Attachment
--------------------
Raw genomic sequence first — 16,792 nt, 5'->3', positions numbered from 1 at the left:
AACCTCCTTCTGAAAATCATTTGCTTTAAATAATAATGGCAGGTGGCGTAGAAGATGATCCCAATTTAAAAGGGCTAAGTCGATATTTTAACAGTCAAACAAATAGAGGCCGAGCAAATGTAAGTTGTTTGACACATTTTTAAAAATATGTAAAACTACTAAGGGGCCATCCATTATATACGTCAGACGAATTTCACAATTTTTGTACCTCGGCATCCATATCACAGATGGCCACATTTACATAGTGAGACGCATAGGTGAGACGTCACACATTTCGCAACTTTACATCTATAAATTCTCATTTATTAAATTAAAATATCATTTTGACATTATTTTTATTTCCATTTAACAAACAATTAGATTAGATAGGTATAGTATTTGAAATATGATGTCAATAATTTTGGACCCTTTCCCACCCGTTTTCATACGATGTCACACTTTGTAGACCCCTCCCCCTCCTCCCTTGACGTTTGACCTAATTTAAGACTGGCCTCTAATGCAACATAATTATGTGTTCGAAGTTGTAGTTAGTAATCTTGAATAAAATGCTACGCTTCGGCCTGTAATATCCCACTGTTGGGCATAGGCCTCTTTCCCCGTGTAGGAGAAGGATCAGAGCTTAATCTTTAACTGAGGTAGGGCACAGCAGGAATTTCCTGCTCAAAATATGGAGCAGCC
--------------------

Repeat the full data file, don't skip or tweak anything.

Raw genomic sequence first — 16,792 nt, 5'->3', positions numbered from 1 at the left:
AACCTCCTTCTGAAAATCATTTGCTTTAAATAATAATGGCAGGTGGCGTAGAAGATGATCCCAATTTAAAAGGGCTAAGTCGATATTTTAACAGTCAAACAAATAGAGGCCGAGCAAATGTAAGTTGTTTGACACATTTTTAAAAATATGTAAAACTACTAAGGGGCCATCCATTATATACGTCAGACGAATTTCACAATTTTTGTACCTCGGCATCCATATCACAGATGGCCACATTTACATAGTGAGACGCATAGGTGAGACGTCACACATTTCGCAACTTTACATCTATAAATTCTCATTTATTAAATTAAAATATCATTTTGACATTATTTTTATTTCCATTTAACAAACAATTAGATTAGATAGGTATAGTATTTGAAATATGATGTCAATAATTTTGGACCCTTTCCCACCCGTTTTCATACGATGTCACACTTTGTAGACCCCTCCCCCTCCTCCCTTGACGTTTGACCTAATTTAAGACTGGCCTCTAATGCAACATAATTATGTGTTCGAAGTTGTAGTTAGTAATCTTGAATAAAATGCTACGCTTCGGCCTGTAATATCCCACTGTTGGGCATAGGCCTCTTTCCCCGTGTAGGAGAAGGATCAGAGCTTAATCTTTAACTGAGGTAGGGCACAGCAGGAATTTCCTGCTCAAAATATGGAGCAGCC